Prepare your peewee for life outside the nest with basic skills that’ll serve them well the livelong day!


It’s never easy to admit that your young ‘un is growing up. Remove your “but he’s just a little baby” mummy outlook and you’ll realise that every day, junior is growing just a little bit taller, speaks a lot more confidently and is much smarter.

Sure, as parents, we love our offspring unconditionally, but some go overboard when they overparent and coddle junior. Giving your child a sheltered life may make you feel better, but you’re simply leaving them completely ill-equipped to face the real world.

It’s up to us as parents to pass on basic life skills our children will need to become successful adults. Skills such as preparing a simple meal, doing laundry or the ability to make conversation can go a long way in ensuring your little one grows up to lead an independent, happy and confident life.

We offer guidelines on life skills every child should acquire between the ages of 2 and 12. Since this is a guide, be mindful that every child is different, so let them go at their own pace.

Video: Paulyn Ng

AGES 2 to 3 Start at an early age ― your child is more capable than you think! At this point, your peewee should be able to carry out simple tasks like putting away his toys after playing with them and undressing himself. Dressing himself will take a little bit more time and practice.

AGES 4 to 5 Junior is old enough to remember important names and numbers, which will come in handy if he loses you in a crowded place. Get him to recite the info to you from time to time, so that he knows the correct details by heart. Water safety is also important at this point. If he’s not ready for swimming classes just yet, take him to the pool and beach regularly, so that he gets used to the water and doesn’t grow up fearing it.

AGES 6 to 7 With primary school on the horizon, make sure your kewpie’s maths and simple money-managing skills are down pat. Play money games such a Monopoly or have him set up a lemonade “stall”. Take turns to be the shop owner and customer, so junior learns how to give money and receive change correctly. This might also be a good time to get a pet, so your little one learns how to take care of someone besides himself. Great first pets include fishes and a hamster, as they are both easy to take care of and don’t require too much time or money.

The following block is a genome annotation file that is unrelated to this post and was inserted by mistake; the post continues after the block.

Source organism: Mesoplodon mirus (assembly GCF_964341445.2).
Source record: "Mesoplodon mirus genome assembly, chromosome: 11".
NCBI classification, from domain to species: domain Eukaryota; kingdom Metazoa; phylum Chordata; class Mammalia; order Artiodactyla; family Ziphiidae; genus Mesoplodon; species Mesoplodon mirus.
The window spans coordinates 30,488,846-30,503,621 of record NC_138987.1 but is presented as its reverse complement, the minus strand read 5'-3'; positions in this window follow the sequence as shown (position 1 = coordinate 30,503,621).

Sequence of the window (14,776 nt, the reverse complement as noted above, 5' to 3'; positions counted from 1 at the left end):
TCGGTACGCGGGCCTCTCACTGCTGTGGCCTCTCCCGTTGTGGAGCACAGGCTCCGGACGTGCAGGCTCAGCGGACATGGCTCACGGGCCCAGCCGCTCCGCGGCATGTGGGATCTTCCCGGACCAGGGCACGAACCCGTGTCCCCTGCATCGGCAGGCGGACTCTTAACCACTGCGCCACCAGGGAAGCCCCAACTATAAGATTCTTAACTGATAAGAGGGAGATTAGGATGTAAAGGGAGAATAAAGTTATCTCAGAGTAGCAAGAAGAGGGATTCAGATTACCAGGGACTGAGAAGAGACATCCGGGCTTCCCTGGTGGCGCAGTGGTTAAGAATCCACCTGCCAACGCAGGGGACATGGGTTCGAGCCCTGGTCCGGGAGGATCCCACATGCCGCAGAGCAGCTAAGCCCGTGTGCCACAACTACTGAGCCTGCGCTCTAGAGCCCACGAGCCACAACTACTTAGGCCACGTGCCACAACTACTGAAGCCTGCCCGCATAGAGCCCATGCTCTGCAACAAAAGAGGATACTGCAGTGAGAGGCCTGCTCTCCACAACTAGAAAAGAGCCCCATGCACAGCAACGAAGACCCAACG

AGES 8 to 9 By now, your kiddo should be writing his own thank you notes for birthday and Christmas presents. It will not only improve his spelling and sentence construction, but he’ll also realise a heartfelt note is more meaningful than a message via WhatsApp or instant messenger. Junior is also ready to prep simple meals like a peanut butter and jam sandwich. Time to rejoice because this will finally will free up some of your time, especially if he can also do it for his younger siblings!

AGES 10 to 12 Now at the cusp of adolescence, it’s more important than ever for your young adult to learn how to speak up for himself. This is a priceless lifelong skill that’ll boost your child’s confidence. Help him by giving him various scenarios he might find himself in and give him tips on how to speak politely, yet assertively to others, so that people will take him seriously and not brush off his feelings. Besides being more handy around the house, junior should also, by this age, be able to take public transportation independently. Show him the route from school to home and vice versa, but do have that talk about stranger danger before you let him make the commute on his own.

Main photo: iStock

Elsewhere on…

6 ways to praise without spoiling your tot

How to help your left-handed child

5 ways to help your kid beat depression